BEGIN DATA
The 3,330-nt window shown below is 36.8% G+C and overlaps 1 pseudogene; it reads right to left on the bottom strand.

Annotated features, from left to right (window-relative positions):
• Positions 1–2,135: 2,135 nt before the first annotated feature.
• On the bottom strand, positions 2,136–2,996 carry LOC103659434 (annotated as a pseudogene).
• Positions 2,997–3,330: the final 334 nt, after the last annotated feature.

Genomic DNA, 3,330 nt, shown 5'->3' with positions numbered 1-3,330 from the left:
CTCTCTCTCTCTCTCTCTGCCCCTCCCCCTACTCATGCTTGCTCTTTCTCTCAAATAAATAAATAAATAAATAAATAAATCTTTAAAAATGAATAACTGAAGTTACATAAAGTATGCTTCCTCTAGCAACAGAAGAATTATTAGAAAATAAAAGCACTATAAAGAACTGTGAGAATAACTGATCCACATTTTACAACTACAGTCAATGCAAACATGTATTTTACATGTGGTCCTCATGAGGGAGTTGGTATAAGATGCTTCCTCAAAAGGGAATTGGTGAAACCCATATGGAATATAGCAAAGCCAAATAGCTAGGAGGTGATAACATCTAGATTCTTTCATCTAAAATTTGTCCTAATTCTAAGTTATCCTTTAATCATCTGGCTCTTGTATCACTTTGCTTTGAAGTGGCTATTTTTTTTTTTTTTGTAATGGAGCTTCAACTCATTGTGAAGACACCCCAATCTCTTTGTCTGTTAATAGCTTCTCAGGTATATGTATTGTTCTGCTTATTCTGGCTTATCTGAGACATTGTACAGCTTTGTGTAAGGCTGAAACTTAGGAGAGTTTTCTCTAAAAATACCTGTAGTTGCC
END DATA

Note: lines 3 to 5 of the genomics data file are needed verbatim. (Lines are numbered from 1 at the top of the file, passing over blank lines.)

• Positions 1–2,135: 2,135 nt before the first annotated feature.
• On the bottom strand, positions 2,136–2,996 carry LOC103659434 (annotated as a pseudogene).
• Positions 2,997–3,330: the final 334 nt, after the last annotated feature.